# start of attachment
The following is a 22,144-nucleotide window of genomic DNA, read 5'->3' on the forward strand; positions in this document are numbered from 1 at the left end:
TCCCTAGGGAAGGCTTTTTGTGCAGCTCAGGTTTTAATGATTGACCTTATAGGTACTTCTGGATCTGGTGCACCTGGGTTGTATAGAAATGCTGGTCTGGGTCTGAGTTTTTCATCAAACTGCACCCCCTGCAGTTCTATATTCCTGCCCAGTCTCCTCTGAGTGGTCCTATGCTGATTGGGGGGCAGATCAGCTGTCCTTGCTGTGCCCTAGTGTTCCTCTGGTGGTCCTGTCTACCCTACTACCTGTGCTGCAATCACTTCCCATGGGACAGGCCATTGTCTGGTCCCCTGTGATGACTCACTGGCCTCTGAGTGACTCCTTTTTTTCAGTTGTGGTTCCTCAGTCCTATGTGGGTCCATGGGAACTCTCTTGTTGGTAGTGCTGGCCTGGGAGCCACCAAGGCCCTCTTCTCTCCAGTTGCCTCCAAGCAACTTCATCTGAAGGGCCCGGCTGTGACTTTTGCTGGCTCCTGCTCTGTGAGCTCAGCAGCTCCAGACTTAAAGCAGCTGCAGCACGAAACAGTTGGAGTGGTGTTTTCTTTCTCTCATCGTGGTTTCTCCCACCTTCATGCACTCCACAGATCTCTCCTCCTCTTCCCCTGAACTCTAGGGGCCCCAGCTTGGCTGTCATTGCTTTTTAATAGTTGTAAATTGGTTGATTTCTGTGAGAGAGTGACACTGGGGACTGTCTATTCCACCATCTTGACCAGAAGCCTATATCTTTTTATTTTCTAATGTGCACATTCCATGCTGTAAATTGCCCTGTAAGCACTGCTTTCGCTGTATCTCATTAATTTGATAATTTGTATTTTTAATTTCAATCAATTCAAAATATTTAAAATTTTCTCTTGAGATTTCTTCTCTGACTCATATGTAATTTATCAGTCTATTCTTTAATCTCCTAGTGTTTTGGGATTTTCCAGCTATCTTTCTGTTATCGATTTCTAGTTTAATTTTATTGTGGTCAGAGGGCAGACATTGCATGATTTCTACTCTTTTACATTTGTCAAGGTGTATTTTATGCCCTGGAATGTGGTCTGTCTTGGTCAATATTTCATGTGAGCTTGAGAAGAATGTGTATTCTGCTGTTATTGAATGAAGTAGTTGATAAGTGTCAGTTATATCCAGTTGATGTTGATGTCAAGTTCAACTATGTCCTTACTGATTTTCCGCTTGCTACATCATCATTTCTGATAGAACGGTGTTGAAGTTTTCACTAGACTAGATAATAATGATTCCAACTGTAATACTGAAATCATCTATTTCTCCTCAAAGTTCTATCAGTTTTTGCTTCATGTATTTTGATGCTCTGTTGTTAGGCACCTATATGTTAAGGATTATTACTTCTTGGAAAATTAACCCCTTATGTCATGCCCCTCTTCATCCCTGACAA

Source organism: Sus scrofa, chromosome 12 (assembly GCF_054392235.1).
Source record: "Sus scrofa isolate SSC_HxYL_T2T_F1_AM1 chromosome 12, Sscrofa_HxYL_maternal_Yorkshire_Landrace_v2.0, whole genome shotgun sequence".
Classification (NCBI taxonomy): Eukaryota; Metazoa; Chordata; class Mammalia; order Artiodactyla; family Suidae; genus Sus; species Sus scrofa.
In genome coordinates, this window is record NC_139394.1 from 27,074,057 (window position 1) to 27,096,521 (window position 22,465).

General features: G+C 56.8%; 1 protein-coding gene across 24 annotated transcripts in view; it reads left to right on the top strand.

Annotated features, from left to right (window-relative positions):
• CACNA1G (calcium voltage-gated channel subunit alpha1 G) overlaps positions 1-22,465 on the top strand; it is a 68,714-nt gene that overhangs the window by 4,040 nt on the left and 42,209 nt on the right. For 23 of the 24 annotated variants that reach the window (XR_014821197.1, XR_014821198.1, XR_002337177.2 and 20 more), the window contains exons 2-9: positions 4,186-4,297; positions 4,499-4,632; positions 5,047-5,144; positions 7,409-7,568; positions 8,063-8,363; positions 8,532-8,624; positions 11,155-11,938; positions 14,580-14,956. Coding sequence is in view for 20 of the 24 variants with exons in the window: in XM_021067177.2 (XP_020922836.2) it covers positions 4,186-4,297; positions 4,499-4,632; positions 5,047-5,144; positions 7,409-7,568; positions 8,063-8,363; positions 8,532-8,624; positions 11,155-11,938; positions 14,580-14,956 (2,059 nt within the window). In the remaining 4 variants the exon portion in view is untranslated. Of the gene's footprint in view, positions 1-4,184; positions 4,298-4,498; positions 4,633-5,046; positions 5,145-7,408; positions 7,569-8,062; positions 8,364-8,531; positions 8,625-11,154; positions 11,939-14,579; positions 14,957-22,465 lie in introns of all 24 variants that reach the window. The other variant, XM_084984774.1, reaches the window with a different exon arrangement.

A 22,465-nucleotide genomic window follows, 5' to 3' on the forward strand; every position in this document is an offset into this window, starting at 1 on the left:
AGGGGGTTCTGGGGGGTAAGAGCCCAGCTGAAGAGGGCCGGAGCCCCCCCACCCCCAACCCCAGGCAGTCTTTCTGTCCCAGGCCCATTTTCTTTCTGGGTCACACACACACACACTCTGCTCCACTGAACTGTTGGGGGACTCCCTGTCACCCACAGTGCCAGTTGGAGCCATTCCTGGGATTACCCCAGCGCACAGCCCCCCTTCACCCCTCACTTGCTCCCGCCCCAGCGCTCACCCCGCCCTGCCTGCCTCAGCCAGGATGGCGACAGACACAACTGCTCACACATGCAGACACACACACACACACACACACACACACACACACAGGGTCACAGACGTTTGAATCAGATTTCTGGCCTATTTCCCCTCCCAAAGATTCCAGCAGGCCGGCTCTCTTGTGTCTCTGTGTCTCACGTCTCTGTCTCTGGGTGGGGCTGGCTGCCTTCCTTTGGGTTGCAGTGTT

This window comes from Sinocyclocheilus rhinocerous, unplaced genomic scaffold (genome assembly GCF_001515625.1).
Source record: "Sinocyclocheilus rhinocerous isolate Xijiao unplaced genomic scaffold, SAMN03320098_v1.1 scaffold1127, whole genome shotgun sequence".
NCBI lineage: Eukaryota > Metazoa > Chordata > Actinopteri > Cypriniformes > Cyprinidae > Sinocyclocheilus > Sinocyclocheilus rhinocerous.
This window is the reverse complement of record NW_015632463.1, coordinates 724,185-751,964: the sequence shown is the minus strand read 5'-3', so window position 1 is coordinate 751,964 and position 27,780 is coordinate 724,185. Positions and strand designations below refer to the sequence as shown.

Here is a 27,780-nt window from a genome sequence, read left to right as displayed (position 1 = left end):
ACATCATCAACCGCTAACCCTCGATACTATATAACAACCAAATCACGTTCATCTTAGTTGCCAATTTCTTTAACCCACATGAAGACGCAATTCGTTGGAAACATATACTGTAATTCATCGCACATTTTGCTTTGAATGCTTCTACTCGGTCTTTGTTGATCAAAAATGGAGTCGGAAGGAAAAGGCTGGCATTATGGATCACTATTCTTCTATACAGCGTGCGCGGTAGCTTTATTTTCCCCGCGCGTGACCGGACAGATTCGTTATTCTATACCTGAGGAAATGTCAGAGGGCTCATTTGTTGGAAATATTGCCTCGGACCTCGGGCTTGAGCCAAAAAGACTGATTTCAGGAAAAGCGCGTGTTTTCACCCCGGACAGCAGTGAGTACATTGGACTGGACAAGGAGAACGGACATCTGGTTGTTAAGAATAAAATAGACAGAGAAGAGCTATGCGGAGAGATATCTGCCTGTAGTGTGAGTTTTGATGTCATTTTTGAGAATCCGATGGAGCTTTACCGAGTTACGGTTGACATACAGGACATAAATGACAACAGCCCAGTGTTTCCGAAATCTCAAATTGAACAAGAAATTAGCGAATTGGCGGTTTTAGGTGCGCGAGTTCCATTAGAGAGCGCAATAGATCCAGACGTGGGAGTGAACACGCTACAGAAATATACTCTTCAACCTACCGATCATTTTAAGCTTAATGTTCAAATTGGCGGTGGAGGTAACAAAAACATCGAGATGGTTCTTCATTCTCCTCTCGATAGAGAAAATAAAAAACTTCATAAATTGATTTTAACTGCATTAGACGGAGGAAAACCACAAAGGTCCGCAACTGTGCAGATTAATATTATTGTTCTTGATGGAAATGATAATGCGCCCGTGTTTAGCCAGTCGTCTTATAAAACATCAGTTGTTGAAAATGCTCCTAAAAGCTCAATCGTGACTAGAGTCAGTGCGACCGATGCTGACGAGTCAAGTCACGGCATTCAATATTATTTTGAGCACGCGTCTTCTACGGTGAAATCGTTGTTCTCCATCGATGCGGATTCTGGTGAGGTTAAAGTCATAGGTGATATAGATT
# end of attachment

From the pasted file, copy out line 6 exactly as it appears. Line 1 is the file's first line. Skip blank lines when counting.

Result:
In genome coordinates, this window is record NC_139394.1 from 27,074,057 (window position 1) to 27,096,521 (window position 22,465).